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Ah! Well, I'm very new on the scene, and the references I found on this forum all referred to people searching through the ledgers, so I assumed no-one had got round to indexing them. Anyway, I'm glad to have it confirmed that I didn't just have my eyes crossed and it really isn't there. They were interesting to look through, anyway - interesting to see the annual servants wage listed in the almanac used as a production ledger was 2guineas - even considering that that would be with 'all found' it still puts the instrument prices in perspective.

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Wes, I've been finding all sorts of problems viewing the ledgers online recently, with things not working for me, and when I look at C1051 it isn't in proper/full serial number order at all, but in multiple serially-numbered squences - could it be anything to do with not using Internet Explorer these days I wonder?

 

For that matter, I hadn't seen your Wheatstone Ledger Related Software before either. Then again, I'm well-used to working off an old set of photocopies... :unsure:

Edited by Stephen Chambers

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Stephen

I don't use the online ledgers as I have a copy on my PC. But I visited the site (using the Firefox browser) and C1051 seemed to be unchanged from what it was. Try clicking the refresh button/symbol on your browser - its possible that you've got a copy of some pages in your browser's cache that have got corrupted.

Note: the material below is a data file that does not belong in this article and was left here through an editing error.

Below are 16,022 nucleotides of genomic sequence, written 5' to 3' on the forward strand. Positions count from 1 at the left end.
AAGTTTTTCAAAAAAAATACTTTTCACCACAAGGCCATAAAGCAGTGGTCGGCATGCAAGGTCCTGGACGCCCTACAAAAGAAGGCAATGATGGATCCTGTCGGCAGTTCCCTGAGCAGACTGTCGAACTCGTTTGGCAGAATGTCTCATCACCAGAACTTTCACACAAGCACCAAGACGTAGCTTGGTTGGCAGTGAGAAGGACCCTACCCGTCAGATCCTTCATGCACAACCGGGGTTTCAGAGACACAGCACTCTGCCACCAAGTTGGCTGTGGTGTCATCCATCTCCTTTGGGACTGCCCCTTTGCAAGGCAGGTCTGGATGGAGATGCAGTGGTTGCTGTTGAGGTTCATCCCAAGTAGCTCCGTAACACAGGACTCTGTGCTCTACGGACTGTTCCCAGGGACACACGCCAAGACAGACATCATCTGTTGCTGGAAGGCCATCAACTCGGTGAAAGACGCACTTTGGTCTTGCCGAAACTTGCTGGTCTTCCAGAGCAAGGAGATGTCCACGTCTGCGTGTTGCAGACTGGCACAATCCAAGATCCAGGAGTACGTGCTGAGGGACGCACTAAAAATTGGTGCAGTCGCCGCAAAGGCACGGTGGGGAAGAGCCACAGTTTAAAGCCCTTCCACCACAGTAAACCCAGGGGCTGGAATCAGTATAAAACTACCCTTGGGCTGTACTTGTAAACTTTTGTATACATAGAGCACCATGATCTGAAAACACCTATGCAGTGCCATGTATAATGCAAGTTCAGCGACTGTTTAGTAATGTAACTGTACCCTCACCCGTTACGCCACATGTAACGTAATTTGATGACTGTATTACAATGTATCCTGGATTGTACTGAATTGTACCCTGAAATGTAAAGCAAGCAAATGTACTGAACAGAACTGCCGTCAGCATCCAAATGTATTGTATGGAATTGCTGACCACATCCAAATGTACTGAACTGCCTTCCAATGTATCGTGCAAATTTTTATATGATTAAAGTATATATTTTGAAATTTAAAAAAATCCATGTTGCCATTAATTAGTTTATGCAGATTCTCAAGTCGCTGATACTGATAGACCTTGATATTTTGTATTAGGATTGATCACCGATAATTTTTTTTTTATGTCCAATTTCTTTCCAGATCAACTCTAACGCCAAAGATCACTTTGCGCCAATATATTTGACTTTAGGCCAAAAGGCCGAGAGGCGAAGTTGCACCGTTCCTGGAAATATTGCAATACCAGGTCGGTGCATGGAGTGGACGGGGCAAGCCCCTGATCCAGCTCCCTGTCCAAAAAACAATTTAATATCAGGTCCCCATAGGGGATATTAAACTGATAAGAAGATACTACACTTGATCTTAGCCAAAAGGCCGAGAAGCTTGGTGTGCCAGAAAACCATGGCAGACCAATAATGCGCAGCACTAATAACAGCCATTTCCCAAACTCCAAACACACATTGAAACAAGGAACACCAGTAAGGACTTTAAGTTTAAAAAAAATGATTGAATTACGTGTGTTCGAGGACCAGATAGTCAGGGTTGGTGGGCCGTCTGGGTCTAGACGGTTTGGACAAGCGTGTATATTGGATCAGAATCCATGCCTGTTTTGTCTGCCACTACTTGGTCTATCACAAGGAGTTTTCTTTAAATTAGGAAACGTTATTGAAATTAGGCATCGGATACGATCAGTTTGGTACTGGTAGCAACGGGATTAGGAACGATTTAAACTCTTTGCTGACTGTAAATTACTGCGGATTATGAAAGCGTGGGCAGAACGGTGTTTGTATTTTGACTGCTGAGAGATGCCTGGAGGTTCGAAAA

The ledger software was written for investigating the 'range lines' in early Wheatstone production (see http://www.concertina.com/williams/serial-number-muddle/index.htm ) back in 2005, as well as having a quick lookup for any serial - although I could have made mistakes transcribing the ledgers into the database, so don't expect it to be 100% correct. The indexes on Bob Gaskins' concertina.com site came from the same database. Perhaps this was before you got online, so I'm sorry you didn't get to know about it.

Edited by wes williams

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Stephen

I don't use the online ledgers as I have a copy on my PC. But I visited the site (using the Firefox browser) and C1051 seemed to be unchanged from what it was. Try clicking the refresh button/symbol on your browser - its possible that you've got a copy of some pages in your browser's cache that have got corrupted.

 

Wes,

 

At home I have them on disc, as well as my well-thumbed photocopies (I used to borrow one and take it to the local photocopy shop whenever I visited Harry Minting) but I'm often elsewhere when I need to look a number up and then I do it online.

 

I too am using Firefox, on a new laptop that has nothing cached, and other Serial Number Indexes on concertina.com are displaying correctly (in full serial number order) for me, but not C1051 which (I now realise) is showing the serial numbers (in sequence but) in page number order.

 

I've also been finding that there are problems using the Horniman Museum website.